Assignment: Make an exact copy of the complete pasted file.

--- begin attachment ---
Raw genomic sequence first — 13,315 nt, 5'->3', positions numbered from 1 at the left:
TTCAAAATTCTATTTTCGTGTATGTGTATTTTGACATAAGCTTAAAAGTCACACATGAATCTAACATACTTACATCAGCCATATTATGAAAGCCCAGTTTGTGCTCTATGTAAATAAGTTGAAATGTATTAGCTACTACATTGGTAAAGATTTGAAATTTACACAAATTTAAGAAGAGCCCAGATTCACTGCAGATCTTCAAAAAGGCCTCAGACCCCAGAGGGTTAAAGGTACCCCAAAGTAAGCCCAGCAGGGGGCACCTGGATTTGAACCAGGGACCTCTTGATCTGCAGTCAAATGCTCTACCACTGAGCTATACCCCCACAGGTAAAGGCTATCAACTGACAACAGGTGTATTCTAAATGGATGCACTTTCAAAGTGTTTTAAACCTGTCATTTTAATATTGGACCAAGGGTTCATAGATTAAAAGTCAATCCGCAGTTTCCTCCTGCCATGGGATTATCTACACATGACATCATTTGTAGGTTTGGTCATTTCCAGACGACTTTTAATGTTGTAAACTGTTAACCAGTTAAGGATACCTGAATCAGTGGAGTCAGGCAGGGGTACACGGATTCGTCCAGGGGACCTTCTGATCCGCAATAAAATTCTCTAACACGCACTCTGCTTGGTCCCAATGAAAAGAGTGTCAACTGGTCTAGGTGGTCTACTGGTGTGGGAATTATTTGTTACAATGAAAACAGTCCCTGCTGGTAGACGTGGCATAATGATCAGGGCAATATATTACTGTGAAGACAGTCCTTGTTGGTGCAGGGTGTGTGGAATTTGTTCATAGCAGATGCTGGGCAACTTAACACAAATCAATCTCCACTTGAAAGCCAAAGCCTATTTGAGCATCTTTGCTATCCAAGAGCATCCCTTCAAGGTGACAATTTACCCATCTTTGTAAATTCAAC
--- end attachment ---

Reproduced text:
Raw genomic sequence first — 13,315 nt, 5'->3', positions numbered from 1 at the left:
TTCAAAATTCTATTTTCGTGTATGTGTATTTTGACATAAGCTTAAAAGTCACACATGAATCTAACATACTTACATCAGCCATATTATGAAAGCCCAGTTTGTGCTCTATGTAAATAAGTTGAAATGTATTAGCTACTACATTGGTAAAGATTTGAAATTTACACAAATTTAAGAAGAGCCCAGATTCACTGCAGATCTTCAAAAAGGCCTCAGACCCCAGAGGGTTAAAGGTACCCCAAAGTAAGCCCAGCAGGGGGCACCTGGATTTGAACCAGGGACCTCTTGATCTGCAGTCAAATGCTCTACCACTGAGCTATACCCCCACAGGTAAAGGCTATCAACTGACAACAGGTGTATTCTAAATGGATGCACTTTCAAAGTGTTTTAAACCTGTCATTTTAATATTGGACCAAGGGTTCATAGATTAAAAGTCAATCCGCAGTTTCCTCCTGCCATGGGATTATCTACACATGACATCATTTGTAGGTTTGGTCATTTCCAGACGACTTTTAATGTTGTAAACTGTTAACCAGTTAAGGATACCTGAATCAGTGGAGTCAGGCAGGGGTACACGGATTCGTCCAGGGGACCTTCTGATCCGCAATAAAATTCTCTAACACGCACTCTGCTTGGTCCCAATGAAAAGAGTGTCAACTGGTCTAGGTGGTCTACTGGTGTGGGAATTATTTGTTACAATGAAAACAGTCCCTGCTGGTAGACGTGGCATAATGATCAGGGCAATATATTACTGTGAAGACAGTCCTTGTTGGTGCAGGGTGTGTGGAATTTGTTCATAGCAGATGCTGGGCAACTTAACACAAATCAATCTCCACTTGAAAGCCAAAGCCTATTTGAGCATCTTTGCTATCCAAGAGCATCCCTTCAAGGTGACAATTTACCCATCTTTGTAAATTCAAC